Personnel: Tuba Fats [tuba/vocal], Linda Young [vocal], Soren Sorensen, Soren Bryder, Leif Madsen [reeds], Hans Petersen, Rickie Monies [piano], Henrik Stiigvad [banjo], Milton & Ruby Batiste [spoken vocal], Freddy Lonzo [trombone], Leroy “Boogie” Breaux [snare drum], Peter Nissen [dm]
Songs: Move the Body Over, Loch Lomond, Coffee Grinder Blues, It Had to Be You, May the Circle Be Unbroken, Do You Know What It Means to Miss New Orleans, The Dummy Song [Tulane Swing], After You’ve Gone, Old Gray Bonnet, His Eye Is On the Sparrow, Darkness On the Delta, Birth of the Blues, Roses of Picardy, At the Cross, Ting-A-Ling [Waltz of the Bells], This Train, Oh! Didn’t He Ramble?
JCCD-3122: “After You’ve Gone” - Tuba Fats & Linda Young
AllAboutJazz,com—Internet jazz magazine
Peter Nissen’s liner notes indicate that if you want to “find real New Orleans jazz” all you’ve got to do is “go to Jackson Square, ask for 'Tuba Fats,' and he will help you.” Well Nissen’s right, but Anthony “Tuba Fats” Lacen was far more than a man who would merely help you on your quest to find real New Orleans jazz; he was real New Orleans jazz. Indeed, the local nonchalance of the liner notes aptly sums up the sound on After You’ve Gone. This is good, old-timey, back-to-basics New Orleans jazz.
It is a testament to the players on this session that the music on this disc never feels the least bit cluttered. Considering the personnel on these sessions (usually drums, tuba, piano, and three reed players), the sound is remarkably light and airy, with each player contributing just what they need to, and no more. This is truly group music, and though it may be billed to Lacen and his wife, singer Linda Young, neither of them is featured any more than anybody else. Everyone does their part to keep the tunes bouncing and elastic.
The album kicks off with “Move the Body Over,” a traditional tune that truly captures the New Orleans sound. This could almost be mistaken for one of Louis Armstrong’s Hot Five pieces, slinking along, bouncy and fresh. Henrik Stiigvad’s banjo breakdown adds much to the excitement, and in fact serves to signal this music as a twenty-first century resuscitation of the tune rather than mere stylistic mimicry of years gone by.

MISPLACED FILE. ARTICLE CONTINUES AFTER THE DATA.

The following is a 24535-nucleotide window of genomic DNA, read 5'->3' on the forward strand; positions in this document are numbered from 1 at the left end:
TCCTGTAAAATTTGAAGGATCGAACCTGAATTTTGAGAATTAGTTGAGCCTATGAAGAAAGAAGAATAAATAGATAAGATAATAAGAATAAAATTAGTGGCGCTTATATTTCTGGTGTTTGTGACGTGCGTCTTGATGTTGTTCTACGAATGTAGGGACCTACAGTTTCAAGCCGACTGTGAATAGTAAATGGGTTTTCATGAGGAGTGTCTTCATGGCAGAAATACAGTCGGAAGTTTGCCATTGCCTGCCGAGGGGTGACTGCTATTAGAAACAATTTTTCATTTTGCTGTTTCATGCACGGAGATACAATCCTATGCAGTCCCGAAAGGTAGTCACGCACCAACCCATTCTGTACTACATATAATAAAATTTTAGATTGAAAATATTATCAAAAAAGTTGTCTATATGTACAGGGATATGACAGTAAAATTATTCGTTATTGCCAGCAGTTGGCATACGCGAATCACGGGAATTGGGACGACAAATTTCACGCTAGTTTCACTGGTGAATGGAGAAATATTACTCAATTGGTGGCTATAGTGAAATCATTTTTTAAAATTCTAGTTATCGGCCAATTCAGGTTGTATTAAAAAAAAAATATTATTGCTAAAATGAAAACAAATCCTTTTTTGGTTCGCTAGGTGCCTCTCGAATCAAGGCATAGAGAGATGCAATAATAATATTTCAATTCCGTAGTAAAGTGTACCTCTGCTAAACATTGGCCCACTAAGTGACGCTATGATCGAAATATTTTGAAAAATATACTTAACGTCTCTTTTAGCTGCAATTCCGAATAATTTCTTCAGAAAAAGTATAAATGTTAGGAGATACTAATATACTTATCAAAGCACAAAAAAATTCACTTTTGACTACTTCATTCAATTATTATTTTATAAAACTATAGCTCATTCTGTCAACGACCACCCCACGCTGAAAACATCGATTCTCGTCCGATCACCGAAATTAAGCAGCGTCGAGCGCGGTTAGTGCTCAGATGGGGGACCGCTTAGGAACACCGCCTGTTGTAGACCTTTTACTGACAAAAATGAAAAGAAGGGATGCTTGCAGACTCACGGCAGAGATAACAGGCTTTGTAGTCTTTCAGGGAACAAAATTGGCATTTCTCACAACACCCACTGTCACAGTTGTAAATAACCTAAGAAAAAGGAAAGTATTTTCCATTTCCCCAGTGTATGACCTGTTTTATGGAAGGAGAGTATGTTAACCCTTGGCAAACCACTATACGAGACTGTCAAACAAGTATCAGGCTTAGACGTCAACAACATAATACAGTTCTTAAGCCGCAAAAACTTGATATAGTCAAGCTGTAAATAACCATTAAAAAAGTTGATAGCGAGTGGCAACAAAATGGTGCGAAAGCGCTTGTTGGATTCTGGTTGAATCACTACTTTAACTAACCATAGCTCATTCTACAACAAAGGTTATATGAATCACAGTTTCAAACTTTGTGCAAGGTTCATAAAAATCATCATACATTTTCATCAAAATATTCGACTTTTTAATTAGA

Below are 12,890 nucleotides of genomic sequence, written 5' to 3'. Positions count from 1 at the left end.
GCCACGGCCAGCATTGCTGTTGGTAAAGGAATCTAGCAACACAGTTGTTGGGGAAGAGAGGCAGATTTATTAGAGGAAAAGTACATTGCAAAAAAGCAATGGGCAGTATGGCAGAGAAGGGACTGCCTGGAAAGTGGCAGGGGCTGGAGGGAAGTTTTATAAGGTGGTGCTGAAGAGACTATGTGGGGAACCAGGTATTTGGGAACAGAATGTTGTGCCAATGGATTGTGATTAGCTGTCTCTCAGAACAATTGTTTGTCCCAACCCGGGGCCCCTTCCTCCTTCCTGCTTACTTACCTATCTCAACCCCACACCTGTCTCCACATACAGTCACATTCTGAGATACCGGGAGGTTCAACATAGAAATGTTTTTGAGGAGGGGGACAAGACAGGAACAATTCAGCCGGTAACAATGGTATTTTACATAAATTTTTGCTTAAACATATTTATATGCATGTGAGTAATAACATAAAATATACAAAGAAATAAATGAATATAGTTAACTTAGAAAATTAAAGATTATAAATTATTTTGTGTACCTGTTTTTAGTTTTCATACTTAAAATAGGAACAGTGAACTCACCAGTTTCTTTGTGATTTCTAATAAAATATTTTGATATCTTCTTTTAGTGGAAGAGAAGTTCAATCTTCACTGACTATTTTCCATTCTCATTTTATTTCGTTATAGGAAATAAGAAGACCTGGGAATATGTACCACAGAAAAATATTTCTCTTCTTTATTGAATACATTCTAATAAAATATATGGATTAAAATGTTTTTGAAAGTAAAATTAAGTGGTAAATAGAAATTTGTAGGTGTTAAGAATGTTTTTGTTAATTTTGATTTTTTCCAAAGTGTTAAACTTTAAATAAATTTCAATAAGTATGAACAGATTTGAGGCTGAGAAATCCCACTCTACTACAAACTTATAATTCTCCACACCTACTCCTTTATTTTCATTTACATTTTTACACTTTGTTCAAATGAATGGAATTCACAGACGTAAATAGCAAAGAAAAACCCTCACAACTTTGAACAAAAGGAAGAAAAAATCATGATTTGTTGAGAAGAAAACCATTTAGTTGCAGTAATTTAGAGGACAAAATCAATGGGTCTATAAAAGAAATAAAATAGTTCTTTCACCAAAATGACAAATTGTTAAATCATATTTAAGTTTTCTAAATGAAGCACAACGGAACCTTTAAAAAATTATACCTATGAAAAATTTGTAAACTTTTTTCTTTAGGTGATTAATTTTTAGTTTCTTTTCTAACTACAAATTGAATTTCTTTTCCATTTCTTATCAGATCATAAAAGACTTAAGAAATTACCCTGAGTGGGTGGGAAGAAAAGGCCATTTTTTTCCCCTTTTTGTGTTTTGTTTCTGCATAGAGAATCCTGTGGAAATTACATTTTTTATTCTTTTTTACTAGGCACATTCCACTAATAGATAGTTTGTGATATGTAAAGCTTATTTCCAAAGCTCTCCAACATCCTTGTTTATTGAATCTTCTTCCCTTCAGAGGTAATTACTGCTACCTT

The band really stretches out on “May the Circle be Unbroken,” where Linda Young exhibits her strengths as a gospel-drenched blues shouter. Their enthusiasm makes the piece one of the best (and longest) on the album. Starting off in a relatively straightforward manner, the saxophone states the theme before Young comes in and blows the tune apart. Her exuberance really carries the band here, and before long this traditional work has shed all of its clichéd, overdone associations, and become yet another bubbling party tune, fresh and soulful. Actually, the same could be said of almost all of the songs here. The band’s excitement in playing these tunes comes across to great effect, turning the date into a lively blowing session rather than a dig through the vaults of past glories.
The album closes with “Oh! Didn’t He Ramble?,” a loose jam featuring overdubbed musings by Milton and Ruby Batiste about the glory days of New Orleans jazz music. Before you know it though, the couple speaks of the tune playing behind them, to which Ruby refers enthusiastically. “Man,” she says, “I could cook for days with this.” She’s right too, and the brief conversational riff suddenly becomes an indication of the continued vitality and relevance that people like Lacen bring to New Orleans’ rich musical past.
Boxell’s Jazz Website—New Zealand
Any CD that has the late Tuba Fats on it will attract me, for anything he is involved in will challenge me and my preconceptions of just what is, and what isn’t, New Orleans jazz. These 1995 tracks were recorded in Denmark when Tuba and his wife Linda toured with Dane Peter Nissen. Now the challenge was not Tuba’s playing, which is always of the sublime rather than the banal ‘ompah, ompah’ (listen to his solo breaks, especially on ‘It Had to be You’); rather it was Nissen’s front line – it consists entirely of reeds! Listen to ‘After You’ve Gone’ and ‘Dummy Song’ in particular and you hear the expected clarinet, but a soprano sax taking the trumpet/cornet role and a tenor sax the trombone role. Fascinating & in fact quite challenging to any preconceptions you may have.
The late Linda Young is a ‘blues shouter’ and she sure can shout the blues, as you will hear on ‘Coffee Grinder Blues’, but she also shews that she could moderate her voice like on ‘Do You Know What It Means To Miss New Orleans’. The notes say that her death broke Tuba Fats’ heart and he was never quite the same afterwards, which I find quite touching.
This type of New Orleans jazz comes via R&B with a dash of New Orleans style marching band. This last bit is acknowledged on the final track ‘Oh Didn’t He Ramble’ when Pete Nissen joins some NO stalwarts on bass drum whilst Milton Batise & his wife reminisce in a voice over.
This is great fun to listen to and, because of its unique style, may appeal to a wider audience than many other traditional jazz CDs.
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